U.S. District Court Judge Michael Baylson worked as chief of homicide under Mr. Sprague in the ’60s, recalling him as a “terrific mentor” who shared his time freely discussing cases with young lawyers.
“He had this way of asking questions,” Baylson recalled. “He was the master of going for the jugular and capturing a witness’ knowledge with very few questions to bring out the important points right away.”
Mr. Sprague always credited that knack and his skill for reading juries with the probing questions his psychoanalyst parents would ask him over the dinner table as a child.
Because of his growing reputation in the DA’s Office, Mr. Sprague was tapped in 1969 as special prosecutor in the case that even a half-century later many still describe as the greatest legal feat of his career: prosecuting the killers of United Mine Workers official Joseph “Jock” Yablonski, who was slain alongside his wife and daughter in a rivalry over the union’s presidency.
Mr. Sprague meticulously built a case against Tony Boyle, Yablonski’s rival for leadership, with a series of trials against the associates Boyle had hired to carry out the killings.
Boyle’s conviction won Mr. Sprague national acclaim. But when Arlen Specter’s successor, F. Emmett Fitzpatrick Jr., took over the office in 1974 and tried to rein Mr. Sprague in, the two quickly clashed.
He turned on his new boss, announcing publicly that Fitzpatrick had lied about his involvement in another controversial case. Fitzpatrick fired Mr. Sprague but ultimately lost his reelection race in a campaign dogged by those same accusations.
By that time, though, Mr. Sprague had moved on to his next act.
Clashes in Congress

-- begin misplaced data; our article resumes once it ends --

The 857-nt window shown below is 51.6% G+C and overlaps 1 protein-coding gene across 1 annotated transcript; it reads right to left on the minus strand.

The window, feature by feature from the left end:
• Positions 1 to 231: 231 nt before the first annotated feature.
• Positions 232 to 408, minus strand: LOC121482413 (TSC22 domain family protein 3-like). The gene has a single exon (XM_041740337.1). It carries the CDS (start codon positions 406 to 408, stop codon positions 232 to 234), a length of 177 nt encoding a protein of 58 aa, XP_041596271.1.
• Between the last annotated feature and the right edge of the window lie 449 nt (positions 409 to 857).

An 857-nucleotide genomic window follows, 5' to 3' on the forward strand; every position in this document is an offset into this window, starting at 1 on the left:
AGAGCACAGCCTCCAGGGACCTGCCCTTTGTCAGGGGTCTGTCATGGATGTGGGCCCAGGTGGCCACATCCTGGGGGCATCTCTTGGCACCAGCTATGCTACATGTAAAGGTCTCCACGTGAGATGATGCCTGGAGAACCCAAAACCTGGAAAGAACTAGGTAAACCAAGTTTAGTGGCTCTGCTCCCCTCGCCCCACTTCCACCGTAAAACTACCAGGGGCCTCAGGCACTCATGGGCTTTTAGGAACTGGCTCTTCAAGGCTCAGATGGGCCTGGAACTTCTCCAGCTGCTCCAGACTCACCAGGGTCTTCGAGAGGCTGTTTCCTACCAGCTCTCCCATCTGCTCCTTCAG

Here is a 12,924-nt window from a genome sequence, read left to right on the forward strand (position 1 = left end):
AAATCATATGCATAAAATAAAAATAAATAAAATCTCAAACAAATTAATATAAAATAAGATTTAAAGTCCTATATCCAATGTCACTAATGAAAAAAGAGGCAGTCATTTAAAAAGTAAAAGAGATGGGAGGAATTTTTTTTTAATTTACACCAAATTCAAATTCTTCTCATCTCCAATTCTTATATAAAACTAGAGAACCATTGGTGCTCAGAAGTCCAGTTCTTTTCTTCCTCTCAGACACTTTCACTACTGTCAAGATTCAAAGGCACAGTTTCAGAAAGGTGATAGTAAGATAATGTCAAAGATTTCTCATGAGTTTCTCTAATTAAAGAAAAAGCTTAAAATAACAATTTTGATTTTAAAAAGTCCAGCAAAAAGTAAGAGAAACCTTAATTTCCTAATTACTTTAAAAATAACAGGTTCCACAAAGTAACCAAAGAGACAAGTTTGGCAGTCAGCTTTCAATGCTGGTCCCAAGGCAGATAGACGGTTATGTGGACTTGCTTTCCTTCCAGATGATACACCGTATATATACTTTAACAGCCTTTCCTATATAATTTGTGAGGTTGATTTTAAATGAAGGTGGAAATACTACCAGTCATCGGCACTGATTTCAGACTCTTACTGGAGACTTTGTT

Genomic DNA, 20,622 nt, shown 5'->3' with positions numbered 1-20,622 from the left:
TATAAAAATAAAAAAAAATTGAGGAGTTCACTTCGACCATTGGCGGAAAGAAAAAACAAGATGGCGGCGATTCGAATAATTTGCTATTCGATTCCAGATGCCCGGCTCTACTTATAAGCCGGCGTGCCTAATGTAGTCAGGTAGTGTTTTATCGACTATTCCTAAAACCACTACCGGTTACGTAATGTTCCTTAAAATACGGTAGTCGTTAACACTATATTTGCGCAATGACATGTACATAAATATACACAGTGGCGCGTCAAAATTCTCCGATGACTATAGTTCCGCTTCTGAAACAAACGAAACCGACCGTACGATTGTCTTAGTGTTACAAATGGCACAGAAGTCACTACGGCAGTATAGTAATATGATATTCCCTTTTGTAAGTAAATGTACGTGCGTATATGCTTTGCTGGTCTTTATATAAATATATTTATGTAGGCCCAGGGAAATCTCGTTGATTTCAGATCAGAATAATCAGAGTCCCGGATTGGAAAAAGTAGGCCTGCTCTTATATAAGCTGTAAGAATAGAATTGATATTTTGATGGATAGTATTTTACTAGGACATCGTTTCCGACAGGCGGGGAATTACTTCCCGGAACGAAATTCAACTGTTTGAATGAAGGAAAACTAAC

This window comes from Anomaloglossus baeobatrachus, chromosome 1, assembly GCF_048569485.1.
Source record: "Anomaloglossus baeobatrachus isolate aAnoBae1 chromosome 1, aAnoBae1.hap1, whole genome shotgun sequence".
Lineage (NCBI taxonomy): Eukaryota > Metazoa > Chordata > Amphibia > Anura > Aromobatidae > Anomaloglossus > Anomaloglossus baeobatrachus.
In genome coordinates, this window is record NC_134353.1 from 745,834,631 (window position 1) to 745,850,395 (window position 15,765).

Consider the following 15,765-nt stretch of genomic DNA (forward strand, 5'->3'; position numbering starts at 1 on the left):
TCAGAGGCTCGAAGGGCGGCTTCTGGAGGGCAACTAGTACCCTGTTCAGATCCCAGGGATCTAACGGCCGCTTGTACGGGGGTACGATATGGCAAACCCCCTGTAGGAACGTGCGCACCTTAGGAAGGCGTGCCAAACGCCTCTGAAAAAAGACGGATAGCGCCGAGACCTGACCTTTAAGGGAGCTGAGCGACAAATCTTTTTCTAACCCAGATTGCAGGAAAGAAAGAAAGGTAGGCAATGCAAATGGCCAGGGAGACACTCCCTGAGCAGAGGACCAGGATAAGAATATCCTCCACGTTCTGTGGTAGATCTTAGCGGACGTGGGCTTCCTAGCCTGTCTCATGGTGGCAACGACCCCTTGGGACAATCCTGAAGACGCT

In 1976, Mr. Sprague was chosen as special counsel to the U.S. House Select Committee on Assassinations investigating the slayings of Kennedy and King.
He approached the job with the same bulldozing style that had made him such a force in Philadelphia and quickly ruffled feathers at the Capitol.
Members of Congress balked at the $6.5 million budget proposal he initially submitted — the largest such spending plan ever proposed and four times the amount spent on the impeachment investigation of President Richard M. Nixon.
His dismissal of traditional congressional protocols put him at odds with the committee’s chairman, Rep. Henry B. Gonzalez, of Texas, who tried to fire him, calling him a “rattlesnake” and an “unconscionable scoundrel.”
But Mr. Sprague got the better of him, too, lining up the support of the committee’s other 11 members and prompting Gonzalez to quit in frustration.
Though the incident would influence Mr. Sprague’s own eventual resignation from the committee, he would relish the victory for years.
“I’m sure in the history of the Congress it was the first time it had ever happened that a chief counsel fought with the chairman and the chairman was the one that was removed,” he told The Inquirer in a 1985 interview.
But he stood by his conduct.
“My client at the time in my view was not the committee, it was not even the Congress of the United States,” Mr. Sprague said. “In a sense, what I was doing, I was doing for history. And to do something for history means you do it right. You don’t cut corners. You stand up for what is right, what you believe in. And if they don’t like it, tough.”
Mr. Sprague’s military service, his nearly two decades as a prosecutor and a central role in historic congressional proceedings would have been enough to fill several careers. And yet, it was his more than four-decade-long fourth act as one of the city’s most powerful private litigators that cemented his legacy in Philadelphia.
Operating out of an elaborately decorated office in the Wellington Building on 19th Street, he became wealthy off the blockbuster judgments he won on behalf of clients and high-profile criminal defense work.